3-Frankel (GB): How dominating has this colt been during the course of his career and specifically in 2012? In his last four races, Frankel has won by seven, six, eleven and five lengths. Only once in his last ten races has he failed to win by more than two and a quarter lengths. His most recent effort in the G1-Juddmonte International was his first try at running the distance of a mile and a quarter which he won by seven easy lengths over Farhh (GB) and 2011 Breeders' Cup Turf winner St. Nicholas Abbey (IRE). The strategy for jockey Tom Queally on Frankel is quite simple: get in the gate and hold on.
4-Master of Hounds: It's difficult to envision a situation that would allow Master of Hounds to win this race, with the exception of the riders of all the other horses falling off their mounts at the start of the race. In his last effort, Master of Hounds finished a dead-heat first in the Group 2 International Topkapi Trophy in Istanbul, Turkey. The quality of the field he'll face in the Champions Stakes is above and beyond the race in Istanbul.
5-Nathaniel (IRE): A top class colt that's won several big races in Europe over the last two years, Nathaniel is coming off a pair of second place finishes in the G1-Irish Champions Stakes and the G1-King George & Queen Elizabeth Stakes. Nathaniel lost to Frankel in their only prior meeting - the very first race of Frankel's career on August 13th of 2010 at the Newmarket July Course. Perhaps the biggest obstacle for Nathaniel on Saturday is the distance of the race; he's been a better horse at a mile and a half than at the Champions Stakes distance of a mile and a quarter. On the positive side, he's run well at Ascot in prior races (4-2-1-0).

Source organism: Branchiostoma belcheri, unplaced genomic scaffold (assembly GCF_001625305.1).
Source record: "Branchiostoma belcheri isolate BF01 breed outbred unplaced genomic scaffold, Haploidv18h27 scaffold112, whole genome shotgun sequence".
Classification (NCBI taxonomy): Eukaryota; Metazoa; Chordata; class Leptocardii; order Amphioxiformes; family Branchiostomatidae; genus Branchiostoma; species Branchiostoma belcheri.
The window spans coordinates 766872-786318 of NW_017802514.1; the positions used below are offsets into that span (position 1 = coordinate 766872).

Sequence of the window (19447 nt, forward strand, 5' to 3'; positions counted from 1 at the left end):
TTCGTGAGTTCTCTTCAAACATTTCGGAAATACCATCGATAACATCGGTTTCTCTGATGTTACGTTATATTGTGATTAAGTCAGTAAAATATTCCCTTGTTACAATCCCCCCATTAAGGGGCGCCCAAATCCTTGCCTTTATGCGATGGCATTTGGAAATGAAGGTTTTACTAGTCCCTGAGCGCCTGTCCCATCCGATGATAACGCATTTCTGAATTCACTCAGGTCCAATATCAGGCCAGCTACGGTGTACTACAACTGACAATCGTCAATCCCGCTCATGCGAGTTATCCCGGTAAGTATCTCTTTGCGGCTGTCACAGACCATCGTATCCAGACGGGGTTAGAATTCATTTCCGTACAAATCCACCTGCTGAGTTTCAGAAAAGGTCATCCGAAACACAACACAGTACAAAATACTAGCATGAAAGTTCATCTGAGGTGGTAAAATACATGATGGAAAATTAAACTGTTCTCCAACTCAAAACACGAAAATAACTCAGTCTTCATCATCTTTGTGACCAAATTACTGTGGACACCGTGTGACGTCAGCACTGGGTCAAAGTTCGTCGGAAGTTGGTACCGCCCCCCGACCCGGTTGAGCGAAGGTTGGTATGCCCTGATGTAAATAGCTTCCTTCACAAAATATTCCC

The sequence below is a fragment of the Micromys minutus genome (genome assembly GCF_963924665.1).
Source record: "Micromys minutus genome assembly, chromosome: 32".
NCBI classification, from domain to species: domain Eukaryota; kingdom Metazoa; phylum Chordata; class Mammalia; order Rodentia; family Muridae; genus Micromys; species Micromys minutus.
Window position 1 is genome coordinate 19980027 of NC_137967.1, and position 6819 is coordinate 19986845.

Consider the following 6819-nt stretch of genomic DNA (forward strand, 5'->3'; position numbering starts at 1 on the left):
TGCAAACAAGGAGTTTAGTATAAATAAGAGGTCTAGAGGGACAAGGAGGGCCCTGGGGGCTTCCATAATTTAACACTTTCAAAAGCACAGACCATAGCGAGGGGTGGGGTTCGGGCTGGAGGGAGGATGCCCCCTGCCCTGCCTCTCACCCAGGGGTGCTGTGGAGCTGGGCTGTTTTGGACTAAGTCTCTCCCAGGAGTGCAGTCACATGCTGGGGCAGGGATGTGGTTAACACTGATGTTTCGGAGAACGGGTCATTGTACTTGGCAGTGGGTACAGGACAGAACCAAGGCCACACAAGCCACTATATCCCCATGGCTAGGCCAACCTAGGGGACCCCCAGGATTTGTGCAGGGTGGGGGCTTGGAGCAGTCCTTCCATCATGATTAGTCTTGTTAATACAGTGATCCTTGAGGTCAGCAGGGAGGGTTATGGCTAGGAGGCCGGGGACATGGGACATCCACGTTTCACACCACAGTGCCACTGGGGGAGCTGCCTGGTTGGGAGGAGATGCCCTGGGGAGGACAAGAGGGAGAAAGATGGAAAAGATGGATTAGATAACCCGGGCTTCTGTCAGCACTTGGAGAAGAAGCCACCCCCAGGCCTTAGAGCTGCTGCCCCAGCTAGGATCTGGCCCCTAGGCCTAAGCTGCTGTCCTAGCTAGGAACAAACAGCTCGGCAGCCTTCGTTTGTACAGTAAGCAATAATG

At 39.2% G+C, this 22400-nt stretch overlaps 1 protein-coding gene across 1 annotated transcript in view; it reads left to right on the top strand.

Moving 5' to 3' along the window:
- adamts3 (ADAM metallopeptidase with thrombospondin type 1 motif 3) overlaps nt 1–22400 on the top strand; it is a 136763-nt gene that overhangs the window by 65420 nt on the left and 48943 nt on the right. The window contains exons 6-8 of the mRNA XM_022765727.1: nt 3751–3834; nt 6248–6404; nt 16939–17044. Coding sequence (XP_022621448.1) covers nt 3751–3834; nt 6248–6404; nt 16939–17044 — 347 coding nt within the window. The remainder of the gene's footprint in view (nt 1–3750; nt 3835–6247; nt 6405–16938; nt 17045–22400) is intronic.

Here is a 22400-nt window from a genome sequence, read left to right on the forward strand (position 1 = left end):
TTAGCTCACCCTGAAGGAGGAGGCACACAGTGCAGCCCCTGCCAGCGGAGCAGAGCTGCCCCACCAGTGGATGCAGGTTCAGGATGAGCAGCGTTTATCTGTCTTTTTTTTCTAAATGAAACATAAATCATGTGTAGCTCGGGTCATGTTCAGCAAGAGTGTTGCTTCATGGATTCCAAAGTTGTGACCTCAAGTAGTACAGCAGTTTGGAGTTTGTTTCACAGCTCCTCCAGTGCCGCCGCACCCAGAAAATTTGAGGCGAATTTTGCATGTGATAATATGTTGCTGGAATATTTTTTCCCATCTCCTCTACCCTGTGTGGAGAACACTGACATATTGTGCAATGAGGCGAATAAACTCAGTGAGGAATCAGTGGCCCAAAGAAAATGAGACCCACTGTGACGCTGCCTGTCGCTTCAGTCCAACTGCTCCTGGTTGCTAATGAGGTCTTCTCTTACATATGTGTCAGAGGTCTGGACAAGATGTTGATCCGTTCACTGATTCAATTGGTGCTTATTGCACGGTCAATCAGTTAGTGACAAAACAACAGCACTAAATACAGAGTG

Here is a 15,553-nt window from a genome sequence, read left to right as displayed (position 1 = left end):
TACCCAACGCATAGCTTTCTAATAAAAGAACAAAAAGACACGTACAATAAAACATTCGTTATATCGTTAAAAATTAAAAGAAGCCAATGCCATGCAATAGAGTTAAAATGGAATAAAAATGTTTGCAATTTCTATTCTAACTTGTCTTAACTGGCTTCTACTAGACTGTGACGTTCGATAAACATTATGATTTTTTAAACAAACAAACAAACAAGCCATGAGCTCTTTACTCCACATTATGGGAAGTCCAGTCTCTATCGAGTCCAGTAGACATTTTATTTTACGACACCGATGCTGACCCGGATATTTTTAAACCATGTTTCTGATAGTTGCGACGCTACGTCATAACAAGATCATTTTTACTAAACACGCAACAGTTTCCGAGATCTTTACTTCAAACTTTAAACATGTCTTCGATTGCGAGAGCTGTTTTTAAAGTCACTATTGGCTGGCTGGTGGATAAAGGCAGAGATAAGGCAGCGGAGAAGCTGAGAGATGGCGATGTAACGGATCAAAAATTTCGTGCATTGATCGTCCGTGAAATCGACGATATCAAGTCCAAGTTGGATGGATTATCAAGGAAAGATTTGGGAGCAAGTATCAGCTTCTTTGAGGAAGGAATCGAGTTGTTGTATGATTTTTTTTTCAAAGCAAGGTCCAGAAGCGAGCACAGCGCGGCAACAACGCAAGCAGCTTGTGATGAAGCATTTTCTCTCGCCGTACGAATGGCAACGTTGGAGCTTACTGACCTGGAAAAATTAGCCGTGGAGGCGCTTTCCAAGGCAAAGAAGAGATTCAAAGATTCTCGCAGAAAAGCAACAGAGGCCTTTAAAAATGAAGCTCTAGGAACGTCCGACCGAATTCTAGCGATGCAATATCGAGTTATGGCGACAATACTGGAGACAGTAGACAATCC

6-Pastorius (GER): The lone three-year-old in the field, Pastorius has notched several group wins in Germany this year, including the G1-Deutsches Derby (German Derby) back on July 1st. The odds for Pastorius have hovered around 30/1 to 40/1 over the past week and he might not be a bad play if you're looking for a horse to play underneath Frankel in the exacta.
There's never a "sure thing" or a "stone cold lock" in a horse race. Too many times we've watched an unbeatable horse get beat for reasons that none of us can imagine or explain. Thoroughbreds are flesh and blood animals, not machines, and they are prone to days where they just don't feel right or aren't in top physical condition. In the big picture, it's possible that Frankel could be beaten on Saturday. But just because something is possible doesn't mean it's likely.
If Frankel doesn't care for the soft ground on Saturday, he should still be able to outclass this field in the final quarter mile given his tremendous turn of foot and superior cruising speed. Cirrus Des Aigles is a legitimate challenger with a top class resume, but a horse can't just be good or even very good to beat Frankel. It will take a great effort coupled with an off day for the world's top rated horse for an upset to occur - and that's an unlikely scenario.
It's Frankel's world, we all just live in it.